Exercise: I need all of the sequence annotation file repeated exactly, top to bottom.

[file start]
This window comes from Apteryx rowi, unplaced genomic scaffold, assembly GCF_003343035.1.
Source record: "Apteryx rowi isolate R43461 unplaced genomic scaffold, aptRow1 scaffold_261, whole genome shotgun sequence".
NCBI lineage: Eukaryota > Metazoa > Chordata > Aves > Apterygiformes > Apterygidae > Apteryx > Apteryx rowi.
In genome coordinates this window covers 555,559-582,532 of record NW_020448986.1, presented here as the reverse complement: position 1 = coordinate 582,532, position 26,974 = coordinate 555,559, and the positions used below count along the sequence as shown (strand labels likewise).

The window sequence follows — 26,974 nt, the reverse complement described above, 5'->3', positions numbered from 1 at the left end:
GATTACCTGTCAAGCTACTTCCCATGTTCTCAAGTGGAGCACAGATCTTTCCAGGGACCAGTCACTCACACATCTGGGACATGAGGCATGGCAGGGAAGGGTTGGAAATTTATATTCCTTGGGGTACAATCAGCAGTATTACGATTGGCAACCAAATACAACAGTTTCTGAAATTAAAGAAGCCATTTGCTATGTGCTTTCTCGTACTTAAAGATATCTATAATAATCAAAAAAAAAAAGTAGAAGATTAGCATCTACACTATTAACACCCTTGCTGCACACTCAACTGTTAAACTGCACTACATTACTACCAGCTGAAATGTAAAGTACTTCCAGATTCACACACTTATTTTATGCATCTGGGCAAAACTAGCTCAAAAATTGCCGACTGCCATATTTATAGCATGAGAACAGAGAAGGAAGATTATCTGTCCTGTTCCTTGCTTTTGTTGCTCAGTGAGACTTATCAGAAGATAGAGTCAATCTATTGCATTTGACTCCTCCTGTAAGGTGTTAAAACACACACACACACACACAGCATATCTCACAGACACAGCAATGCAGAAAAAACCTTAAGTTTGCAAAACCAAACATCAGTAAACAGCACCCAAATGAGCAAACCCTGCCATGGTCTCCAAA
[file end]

This window comes from Apteryx rowi, unplaced genomic scaffold, assembly GCF_003343035.1.
Source record: "Apteryx rowi isolate R43461 unplaced genomic scaffold, aptRow1 scaffold_261, whole genome shotgun sequence".
NCBI lineage: Eukaryota > Metazoa > Chordata > Aves > Apterygiformes > Apterygidae > Apteryx > Apteryx rowi.
In genome coordinates this window covers 555,559-582,532 of record NW_020448986.1, presented here as the reverse complement: position 1 = coordinate 582,532, position 26,974 = coordinate 555,559, and the positions used below count along the sequence as shown (strand labels likewise).

The window sequence follows — 26,974 nt, the reverse complement described above, 5'->3', positions numbered from 1 at the left end:
GATTACCTGTCAAGCTACTTCCCATGTTCTCAAGTGGAGCACAGATCTTTCCAGGGACCAGTCACTCACACATCTGGGACATGAGGCATGGCAGGGAAGGGTTGGAAATTTATATTCCTTGGGGTACAATCAGCAGTATTACGATTGGCAACCAAATACAACAGTTTCTGAAATTAAAGAAGCCATTTGCTATGTGCTTTCTCGTACTTAAAGATATCTATAATAATCAAAAAAAAAAAGTAGAAGATTAGCATCTACACTATTAACACCCTTGCTGCACACTCAACTGTTAAACTGCACTACATTACTACCAGCTGAAATGTAAAGTACTTCCAGATTCACACACTTATTTTATGCATCTGGGCAAAACTAGCTCAAAAATTGCCGACTGCCATATTTATAGCATGAGAACAGAGAAGGAAGATTATCTGTCCTGTTCCTTGCTTTTGTTGCTCAGTGAGACTTATCAGAAGATAGAGTCAATCTATTGCATTTGACTCCTCCTGTAAGGTGTTAAAACACACACACACACACACAGCATATCTCACAGACACAGCAATGCAGAAAAAACCTTAAGTTTGCAAAACCAAACATCAGTAAACAGCACCCAAATGAGCAAACCCTGCCATGGTCTCCAAA